If this doesn't compile with your compiler, then I suspect your compiler to be broken. If it does, then that means you should have pasted the real code, instead of supplying a snippet that doesn't resemble the problem you see.

share|improve this answer
    
Why not?, It makes sense, but i dont think thats necessary. –  fsdfa Apr 25 '10 at 7:57
    
The copyconstructor its called in teh return of the function, the assigment its another thing (in fact, i override it with const) –  fsdfa Apr 25 '10 at 8:01
    
wow copies lol into its return value. Then the return value is assigned to stick via your assignment operator. The assignment operator accepts const references, so it doesn't mind that you are providing it with an r-value. –  Dennis Zickefoose Apr 25 '10 at 8:42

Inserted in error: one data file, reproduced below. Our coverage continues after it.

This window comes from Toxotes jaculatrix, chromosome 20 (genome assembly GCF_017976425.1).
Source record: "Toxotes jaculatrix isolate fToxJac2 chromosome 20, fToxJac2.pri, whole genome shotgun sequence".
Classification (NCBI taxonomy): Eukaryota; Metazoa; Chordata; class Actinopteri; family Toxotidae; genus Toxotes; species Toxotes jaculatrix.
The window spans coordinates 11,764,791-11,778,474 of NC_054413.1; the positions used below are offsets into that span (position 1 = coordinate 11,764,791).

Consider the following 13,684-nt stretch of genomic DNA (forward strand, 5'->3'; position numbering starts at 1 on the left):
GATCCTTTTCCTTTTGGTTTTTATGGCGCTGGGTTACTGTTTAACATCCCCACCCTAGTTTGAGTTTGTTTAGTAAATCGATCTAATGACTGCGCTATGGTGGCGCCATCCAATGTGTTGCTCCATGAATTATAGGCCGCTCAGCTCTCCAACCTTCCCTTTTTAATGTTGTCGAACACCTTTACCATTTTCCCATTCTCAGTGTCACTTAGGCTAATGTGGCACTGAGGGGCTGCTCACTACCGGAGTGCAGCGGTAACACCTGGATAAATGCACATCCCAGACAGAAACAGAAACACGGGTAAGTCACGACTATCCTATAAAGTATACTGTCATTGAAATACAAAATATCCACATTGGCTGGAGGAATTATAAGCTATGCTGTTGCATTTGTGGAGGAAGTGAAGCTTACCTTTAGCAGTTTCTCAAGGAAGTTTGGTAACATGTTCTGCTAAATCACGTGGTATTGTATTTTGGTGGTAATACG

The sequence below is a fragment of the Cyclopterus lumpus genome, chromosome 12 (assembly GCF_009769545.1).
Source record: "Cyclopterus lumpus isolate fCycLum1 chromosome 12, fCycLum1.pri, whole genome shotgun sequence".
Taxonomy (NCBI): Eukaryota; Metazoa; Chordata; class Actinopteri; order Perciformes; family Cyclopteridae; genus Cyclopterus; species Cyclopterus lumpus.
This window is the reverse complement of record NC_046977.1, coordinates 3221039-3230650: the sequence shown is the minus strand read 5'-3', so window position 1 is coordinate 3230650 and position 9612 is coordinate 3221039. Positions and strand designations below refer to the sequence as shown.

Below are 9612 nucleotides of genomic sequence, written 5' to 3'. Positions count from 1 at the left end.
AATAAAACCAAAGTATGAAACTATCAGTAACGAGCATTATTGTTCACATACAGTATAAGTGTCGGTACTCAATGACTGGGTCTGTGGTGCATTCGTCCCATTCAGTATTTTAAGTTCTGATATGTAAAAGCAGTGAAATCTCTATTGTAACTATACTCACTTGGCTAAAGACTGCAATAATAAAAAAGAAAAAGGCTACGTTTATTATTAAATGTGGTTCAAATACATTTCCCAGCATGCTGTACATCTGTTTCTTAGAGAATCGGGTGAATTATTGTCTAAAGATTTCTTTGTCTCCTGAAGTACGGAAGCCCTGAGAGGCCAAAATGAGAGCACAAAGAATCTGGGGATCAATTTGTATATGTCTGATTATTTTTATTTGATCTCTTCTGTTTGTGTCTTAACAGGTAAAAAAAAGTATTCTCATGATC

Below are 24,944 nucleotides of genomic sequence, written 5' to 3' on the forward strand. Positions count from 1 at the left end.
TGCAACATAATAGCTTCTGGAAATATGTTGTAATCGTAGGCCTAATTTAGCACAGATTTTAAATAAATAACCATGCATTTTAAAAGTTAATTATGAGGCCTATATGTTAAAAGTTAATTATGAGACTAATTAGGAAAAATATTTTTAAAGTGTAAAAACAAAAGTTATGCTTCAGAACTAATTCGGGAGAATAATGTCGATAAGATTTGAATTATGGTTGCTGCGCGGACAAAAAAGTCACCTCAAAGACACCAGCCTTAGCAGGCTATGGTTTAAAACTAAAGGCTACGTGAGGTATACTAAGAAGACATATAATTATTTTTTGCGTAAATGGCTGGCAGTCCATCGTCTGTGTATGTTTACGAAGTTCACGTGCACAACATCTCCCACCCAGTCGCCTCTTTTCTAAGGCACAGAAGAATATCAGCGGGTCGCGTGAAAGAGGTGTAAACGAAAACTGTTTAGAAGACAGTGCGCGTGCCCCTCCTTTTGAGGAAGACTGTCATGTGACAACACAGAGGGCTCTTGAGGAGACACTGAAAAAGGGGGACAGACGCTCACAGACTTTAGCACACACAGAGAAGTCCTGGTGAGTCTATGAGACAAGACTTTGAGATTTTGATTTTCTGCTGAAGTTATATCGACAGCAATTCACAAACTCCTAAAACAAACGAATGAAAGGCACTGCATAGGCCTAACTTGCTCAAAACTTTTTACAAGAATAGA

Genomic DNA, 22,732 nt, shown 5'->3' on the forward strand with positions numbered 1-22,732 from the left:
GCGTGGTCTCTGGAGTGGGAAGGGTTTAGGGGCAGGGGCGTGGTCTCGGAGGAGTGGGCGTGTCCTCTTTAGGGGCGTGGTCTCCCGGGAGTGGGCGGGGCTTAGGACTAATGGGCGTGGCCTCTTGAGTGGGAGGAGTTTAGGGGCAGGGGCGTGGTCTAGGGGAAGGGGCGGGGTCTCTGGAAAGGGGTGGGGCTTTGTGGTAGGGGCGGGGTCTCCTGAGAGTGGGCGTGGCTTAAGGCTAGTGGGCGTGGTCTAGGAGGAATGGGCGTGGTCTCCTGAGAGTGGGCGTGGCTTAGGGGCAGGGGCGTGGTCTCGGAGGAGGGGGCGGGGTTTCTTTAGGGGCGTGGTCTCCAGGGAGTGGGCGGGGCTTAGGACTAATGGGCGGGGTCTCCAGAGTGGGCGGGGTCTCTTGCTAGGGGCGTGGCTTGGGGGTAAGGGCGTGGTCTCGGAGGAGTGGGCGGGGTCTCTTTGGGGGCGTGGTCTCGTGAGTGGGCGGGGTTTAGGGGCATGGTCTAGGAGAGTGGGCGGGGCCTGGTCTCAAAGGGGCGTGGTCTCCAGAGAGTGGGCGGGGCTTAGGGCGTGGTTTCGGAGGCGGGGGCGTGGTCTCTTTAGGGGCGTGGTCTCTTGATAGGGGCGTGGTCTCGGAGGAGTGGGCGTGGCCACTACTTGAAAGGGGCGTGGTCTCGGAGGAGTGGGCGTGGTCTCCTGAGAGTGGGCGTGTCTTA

@Dennis: Wouldn't the compiler generate a cctor? Or wouldn't it because the non-const one serves? –  sbi Apr 25 '10 at 18:51
    
A default copy-constructor is only generated if you don't provide a copy constructor yourself. Since A(A&) is a copy constructor, A(const A&) will not be automatically generated even if you need one. –  Dennis Zickefoose Apr 25 '10 at 19:17

The call to wow results in a temporary object, an r-value. R-values can not be assigned to non-const references. Since your copy constructor accepts non-const references, you can not pass the result of the call to wow directly to it. This is why adding the const fixes the problem. Now the copy constructor accepts const references, which r-values bind to just fine.

Chances are, your copy constructor does not change the object it is copying, so the paramter should be passed by const-reference. This is how copy constructors are expected to work, except in specific, documented circumstances.